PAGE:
A Tale of Two Helicopter Operators

And why neither got my business.

We were in Glacier National Park last weekend. It was our first visit. Glacier is an amazing place, full of granite mountains, lakes, rivers, and waterfalls. It’s the kind of place that’s perfect to explore by helicopter.

There are two helicopter operators in West Glacier, right outside the park. Here’s our experience with them.

Mom-and-Pop

The first one you come to as you’re driving in from the west is the “mom and pop” operation my friend, Jim, had recommended. Jim operates Big Country Helicopters in Coeur d’Alene, ID and had worked with this particular operator to give one of his clients a helicopter flight over the park. This operator has just one helicopter, a Bell Jet Ranger, which seats 4 passengers. It’s the perfect size helicopter for the location — two couples or a family of four can fly together but it’s likely to be cost-effective enough to take just two passengers. I assumed that like most smaller tour operators, this operator was more likely to offer a personalized tour experience.

Unfortunately, when we stopped in to the office for this operator at about 5:10 PM on a Saturday afternoon, the office was closed. There was no sign on the door with hours or a phone number. There were no brochures to take away. There was nothing. It was as if they weren’t interested in doing any business. Oddly, there were two vehicles and the helicopter parked at the property. But no one was around to help us or even tell us where we might be able to get help.

As they say in Twitterland: #FAIL.

The Big Operator

The other operator in West Glacier flies Bell Long Rangers — the same helicopter I flew at the Grand Canyon back in 2004. These helicopters seat six passengers, but two face backwards. I’ve sat in one of those backwards-facing seats and I can tell you that it sucks. This operator had three helicopters, one of which was parked right alongside the road on a little hill — kind of like a car dealer might show off a car or truck to passersby. There was some activity by one of the helicopters; some park employees in uniform and a pilot in a flight suit scurrying around like they were prepping for a flight. No tourists around, though.

A sign on the door said they were open from 8 AM to 8 PM. We went inside. A woman greeted us before we could get to the counter. The conversation went something like this:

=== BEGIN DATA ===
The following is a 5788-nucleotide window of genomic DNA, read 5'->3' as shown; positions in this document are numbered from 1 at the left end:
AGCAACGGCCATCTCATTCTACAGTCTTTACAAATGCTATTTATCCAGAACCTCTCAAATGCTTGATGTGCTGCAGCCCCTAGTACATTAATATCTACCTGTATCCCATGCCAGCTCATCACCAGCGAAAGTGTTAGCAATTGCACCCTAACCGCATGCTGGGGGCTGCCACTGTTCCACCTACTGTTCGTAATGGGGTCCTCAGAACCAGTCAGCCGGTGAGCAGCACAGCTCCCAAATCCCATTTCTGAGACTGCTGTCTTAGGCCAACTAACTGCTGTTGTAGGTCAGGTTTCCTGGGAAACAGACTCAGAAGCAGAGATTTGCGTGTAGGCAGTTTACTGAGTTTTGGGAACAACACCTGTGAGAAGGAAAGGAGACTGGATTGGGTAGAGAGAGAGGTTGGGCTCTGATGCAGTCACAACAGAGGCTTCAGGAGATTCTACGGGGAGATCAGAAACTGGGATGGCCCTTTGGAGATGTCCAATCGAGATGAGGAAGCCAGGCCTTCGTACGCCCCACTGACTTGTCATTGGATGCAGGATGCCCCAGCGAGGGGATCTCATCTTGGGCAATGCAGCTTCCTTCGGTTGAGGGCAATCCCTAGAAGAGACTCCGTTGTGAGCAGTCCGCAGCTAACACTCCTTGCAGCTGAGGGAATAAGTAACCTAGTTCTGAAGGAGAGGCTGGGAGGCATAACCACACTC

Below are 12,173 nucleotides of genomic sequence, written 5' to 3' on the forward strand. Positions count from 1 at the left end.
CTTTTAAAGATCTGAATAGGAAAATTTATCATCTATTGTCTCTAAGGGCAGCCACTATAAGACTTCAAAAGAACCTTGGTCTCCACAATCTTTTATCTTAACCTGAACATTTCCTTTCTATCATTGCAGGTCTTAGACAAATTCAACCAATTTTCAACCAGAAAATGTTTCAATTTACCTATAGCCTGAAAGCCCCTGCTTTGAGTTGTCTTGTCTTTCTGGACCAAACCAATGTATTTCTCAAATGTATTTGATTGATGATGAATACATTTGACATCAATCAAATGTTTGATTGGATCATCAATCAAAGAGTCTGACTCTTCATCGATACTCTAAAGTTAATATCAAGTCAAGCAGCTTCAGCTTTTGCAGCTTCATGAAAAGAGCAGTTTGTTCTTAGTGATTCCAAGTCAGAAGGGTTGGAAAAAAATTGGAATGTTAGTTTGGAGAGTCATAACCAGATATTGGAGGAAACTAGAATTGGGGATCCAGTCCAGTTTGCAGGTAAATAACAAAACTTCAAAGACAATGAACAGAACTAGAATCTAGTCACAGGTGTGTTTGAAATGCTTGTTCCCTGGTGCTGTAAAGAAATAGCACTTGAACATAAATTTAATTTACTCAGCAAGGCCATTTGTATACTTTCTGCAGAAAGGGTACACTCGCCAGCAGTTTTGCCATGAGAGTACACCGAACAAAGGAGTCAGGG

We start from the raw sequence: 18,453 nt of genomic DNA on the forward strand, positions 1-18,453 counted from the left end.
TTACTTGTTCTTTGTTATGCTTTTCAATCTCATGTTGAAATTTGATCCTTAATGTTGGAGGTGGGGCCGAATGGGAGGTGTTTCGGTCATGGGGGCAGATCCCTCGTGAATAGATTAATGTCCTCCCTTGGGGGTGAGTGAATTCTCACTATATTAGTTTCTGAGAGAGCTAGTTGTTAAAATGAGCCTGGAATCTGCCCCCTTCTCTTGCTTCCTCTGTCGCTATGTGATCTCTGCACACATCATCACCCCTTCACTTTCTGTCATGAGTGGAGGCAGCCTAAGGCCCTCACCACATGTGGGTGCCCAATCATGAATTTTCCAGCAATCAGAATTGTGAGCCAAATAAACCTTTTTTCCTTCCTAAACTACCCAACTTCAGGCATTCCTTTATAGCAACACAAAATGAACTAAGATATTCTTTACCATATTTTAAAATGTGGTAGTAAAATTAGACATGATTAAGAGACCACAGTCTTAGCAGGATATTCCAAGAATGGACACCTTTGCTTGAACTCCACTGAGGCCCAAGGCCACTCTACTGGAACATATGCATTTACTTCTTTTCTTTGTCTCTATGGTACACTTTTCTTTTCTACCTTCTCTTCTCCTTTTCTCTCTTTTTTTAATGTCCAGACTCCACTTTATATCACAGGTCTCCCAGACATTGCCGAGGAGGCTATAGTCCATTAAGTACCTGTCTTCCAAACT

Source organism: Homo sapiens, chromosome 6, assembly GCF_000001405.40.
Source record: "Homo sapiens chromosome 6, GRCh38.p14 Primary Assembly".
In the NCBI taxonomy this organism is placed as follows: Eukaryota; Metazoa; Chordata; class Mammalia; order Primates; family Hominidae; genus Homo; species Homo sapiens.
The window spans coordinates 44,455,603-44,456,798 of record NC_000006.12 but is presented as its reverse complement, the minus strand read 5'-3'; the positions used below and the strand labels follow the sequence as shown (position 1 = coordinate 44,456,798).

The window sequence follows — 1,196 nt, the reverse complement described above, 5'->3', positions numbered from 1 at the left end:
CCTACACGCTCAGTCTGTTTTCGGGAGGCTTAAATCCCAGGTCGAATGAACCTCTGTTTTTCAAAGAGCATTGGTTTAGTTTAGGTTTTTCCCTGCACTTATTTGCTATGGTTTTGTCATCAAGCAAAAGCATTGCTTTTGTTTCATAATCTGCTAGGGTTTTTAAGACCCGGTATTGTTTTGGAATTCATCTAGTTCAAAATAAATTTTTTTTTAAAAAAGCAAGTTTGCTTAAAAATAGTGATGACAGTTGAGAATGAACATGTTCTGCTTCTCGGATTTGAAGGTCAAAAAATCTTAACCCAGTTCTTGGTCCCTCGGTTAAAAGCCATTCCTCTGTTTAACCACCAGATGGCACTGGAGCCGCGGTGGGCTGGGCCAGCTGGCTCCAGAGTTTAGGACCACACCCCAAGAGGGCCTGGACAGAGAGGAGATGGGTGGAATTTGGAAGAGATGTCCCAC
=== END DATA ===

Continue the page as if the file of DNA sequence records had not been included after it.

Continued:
Woman: “Can I help you?”

Me: “We’re interested in a helicopter flight.”

Woman: “Well, we’re done for today. Do you want to book something for tomorrow?”

Me: “Well, can you tell us about the flights? Where do they go?”

Woman: “There’s a half hour flight for $110 per person and a one-hour flight for $220 per person. There’s another couple going out on a 9 AM flight tomorrow. I can book you on that.”

Me: “We’re leaving tomorrow morning. We’ll think about it.”

I didn’t have much to think about. The woman had lost my business by making three mistakes:

  • If your sign says you’re open until 8 PM, don’t tell potential customers that you’re “done for the day” at 5:15 PM.
  • If your customer asks a question, answer it. Don’t answer questions that aren’t asked until after you’ve answered the one that was. I didn’t ask how long the flights were or what they cost. I asked where they went. I expected to see some kind of map of the park with a flight route.
  • Ask your customers what time is convenient for them. Don’t try to put them into a time slot that’s convenient for you.

Her attitude was so typical of the big helicopter operators. They can save it for the tourists who don’t know better. I worked for an operation like that and I won’t subject myself to their type of “service.”

No Helicopter Tour of Glacier National Park

So we didn’t get to see Glacier from the air. That doesn’t mean I won’t. I’ll be checking into the rules and regulations for flying over the park. Maybe next year, on our way to Washington, we’ll take a northern route.

On the Road Again

Traveling again.

If you’re wondering why you haven’t heard from me here in a while, it’s because I’ve been traveling. I’m doing one of my Southwest Circle Helicopter Adventures in northern Arizona, accompanied by a video crew and staff writer for a respected travel magazine.